When ‘best’ just isn’t good enough

When ‘best’ just isn’t good enough

Take a look at your inbox.

If you’re anywhere close to the average business user, you send and receive around 125 emails a day. The total number of worldwide email users stands at over 4.1 billion, with over 108.7 billion emails sent and received each day, according to a study.

It’s little wonder, then, that email marketing has been touted as the most effective digital marketing tactic in repeat years. In your mix of various content marketing tools, email still provides the greatest ROI and is the easiest tactic to execute.

Whereas you may have started with an AOL or Hotmail account back in the 1990s, they are rarely spotted now, replaced with MSN, Gmail, Yahoo, Mac, etc. And, you likely have a minimum of two email accounts which you actively use.

We are so inundated with emails that we may have become complacent, even formulaic, with how we write them.

Now, go back to your inbox. How do you sign off on your emails?

If you’re using “best,” according to a Bloomberg article which has gotten a lot of traction this week online, you’re not really giving it “your ‘best.’” In fact, Liz Danzico, NPR creative director and blogger on email communication, says using “best” has over the years gone from safe or “benign,” to mutating “like a virus” into many unpalatable forms (“all my best,” “very best,” etc.).

Here’s a list of alternative email sign-offs and criticisms as presented by the Bloomberg article (but summarized in my words):

  • Yours = too sappy; should have Xs and Os following it
  • Warmest regards = too flowery
  • Thanks = what are you really saying thank you for?
  • Sincerely = yes, I meaningfully and soulfully attached these boring charts you have to fill out
  • Cheers = are you British?

This doesn’t leave us with many options, does it?

Of course, we could just not use anything, as business etiquette coach Barbara Pachter suggests, which occurred more routinely when email was first introduced in the 90s. She says emails were originally intended to function like business memos with no salutation or closing.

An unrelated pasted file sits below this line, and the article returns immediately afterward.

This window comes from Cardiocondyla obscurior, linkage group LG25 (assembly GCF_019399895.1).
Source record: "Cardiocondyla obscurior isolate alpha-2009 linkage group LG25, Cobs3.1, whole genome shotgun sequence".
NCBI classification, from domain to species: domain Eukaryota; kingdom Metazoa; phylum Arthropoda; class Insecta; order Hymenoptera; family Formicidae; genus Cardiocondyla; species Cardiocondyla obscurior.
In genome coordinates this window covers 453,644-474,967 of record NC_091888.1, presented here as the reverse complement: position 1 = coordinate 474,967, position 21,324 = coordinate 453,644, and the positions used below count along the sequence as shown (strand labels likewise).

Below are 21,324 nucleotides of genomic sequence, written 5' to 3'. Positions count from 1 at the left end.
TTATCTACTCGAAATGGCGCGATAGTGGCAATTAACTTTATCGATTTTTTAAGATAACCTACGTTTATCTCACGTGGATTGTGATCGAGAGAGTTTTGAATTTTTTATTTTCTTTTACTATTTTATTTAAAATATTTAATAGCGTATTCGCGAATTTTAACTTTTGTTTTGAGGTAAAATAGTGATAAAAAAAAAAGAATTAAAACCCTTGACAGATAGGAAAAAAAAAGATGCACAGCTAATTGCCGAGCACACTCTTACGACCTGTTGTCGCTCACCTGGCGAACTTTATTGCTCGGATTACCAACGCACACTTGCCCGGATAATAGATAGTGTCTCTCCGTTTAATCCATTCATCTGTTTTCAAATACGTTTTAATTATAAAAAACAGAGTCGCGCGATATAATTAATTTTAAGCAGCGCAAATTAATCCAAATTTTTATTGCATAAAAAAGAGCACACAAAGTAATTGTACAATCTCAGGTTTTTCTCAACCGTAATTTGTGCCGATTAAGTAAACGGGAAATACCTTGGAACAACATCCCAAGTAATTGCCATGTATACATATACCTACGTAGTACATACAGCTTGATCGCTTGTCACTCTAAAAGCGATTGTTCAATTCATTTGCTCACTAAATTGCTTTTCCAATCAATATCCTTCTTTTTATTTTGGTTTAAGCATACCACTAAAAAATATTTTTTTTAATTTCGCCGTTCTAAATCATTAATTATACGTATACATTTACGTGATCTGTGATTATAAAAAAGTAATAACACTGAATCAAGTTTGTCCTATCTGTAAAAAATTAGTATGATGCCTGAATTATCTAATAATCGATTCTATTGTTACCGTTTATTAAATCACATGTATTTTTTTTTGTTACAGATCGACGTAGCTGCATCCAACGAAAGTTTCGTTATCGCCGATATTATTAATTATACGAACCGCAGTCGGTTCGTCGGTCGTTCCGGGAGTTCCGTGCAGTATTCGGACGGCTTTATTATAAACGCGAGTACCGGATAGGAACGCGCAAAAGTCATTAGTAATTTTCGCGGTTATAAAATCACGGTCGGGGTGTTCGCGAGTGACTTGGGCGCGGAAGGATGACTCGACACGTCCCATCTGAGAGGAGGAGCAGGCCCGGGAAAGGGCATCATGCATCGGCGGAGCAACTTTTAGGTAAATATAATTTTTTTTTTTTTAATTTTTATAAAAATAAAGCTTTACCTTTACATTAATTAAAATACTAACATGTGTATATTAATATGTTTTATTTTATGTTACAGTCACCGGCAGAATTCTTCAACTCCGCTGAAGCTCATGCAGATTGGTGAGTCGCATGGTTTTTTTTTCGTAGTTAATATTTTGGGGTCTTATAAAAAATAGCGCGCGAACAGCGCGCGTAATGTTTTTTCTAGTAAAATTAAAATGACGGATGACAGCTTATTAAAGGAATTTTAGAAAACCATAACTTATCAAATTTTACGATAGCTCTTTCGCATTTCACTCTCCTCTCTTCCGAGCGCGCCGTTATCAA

I disagree with the Bloomberg article and the implied irritation over this matter. First of all, the article references a study which was conducted in 1993. Second, I am personally guilty of using “best,” “thanks,” “thanks so much for your time,” or even “enjoy the rest of your afternoon.” It all just depends on the context.

And, shouldn’t the best communication tools be malleable, taking into account several variables, not the least of which is “how well do I know this person,” and “what is the purpose of this communication”?

Why the hate on “best”? How about “good enough” or “sent from my iPhone (so please extend me a pass on typos)”?

I’m apparently not in the minority when I admit I am more judgmental about misspellings or grammatical errors in formal business emails, than I am about whether you put too little thought into your sign-off.

More on this in a future blog along the lines of what your emails say about you. There’s so much juicy data out there on this one!

In the meantime, have fun reading this list of 89 email sign-off options (which coincidentally says “best” is still “best”).

 

Sources: The Radicati Group’s Email Statistics Report 2014-2018MarketingCharts.com, Ascend and Research Partners

At Shift Key, we make communication capital. We are journalists who know how to create original content, the foundational layer of digital marketing. We understand audience and the information your audience wants – whether you are an agency, brand, company or non-profit. Content is the bedrock of digital marketing. Shift Key creates unique and informative content that feeds marketing activities across a mounting number of channels, generating buzz for brands and leads for products and services.

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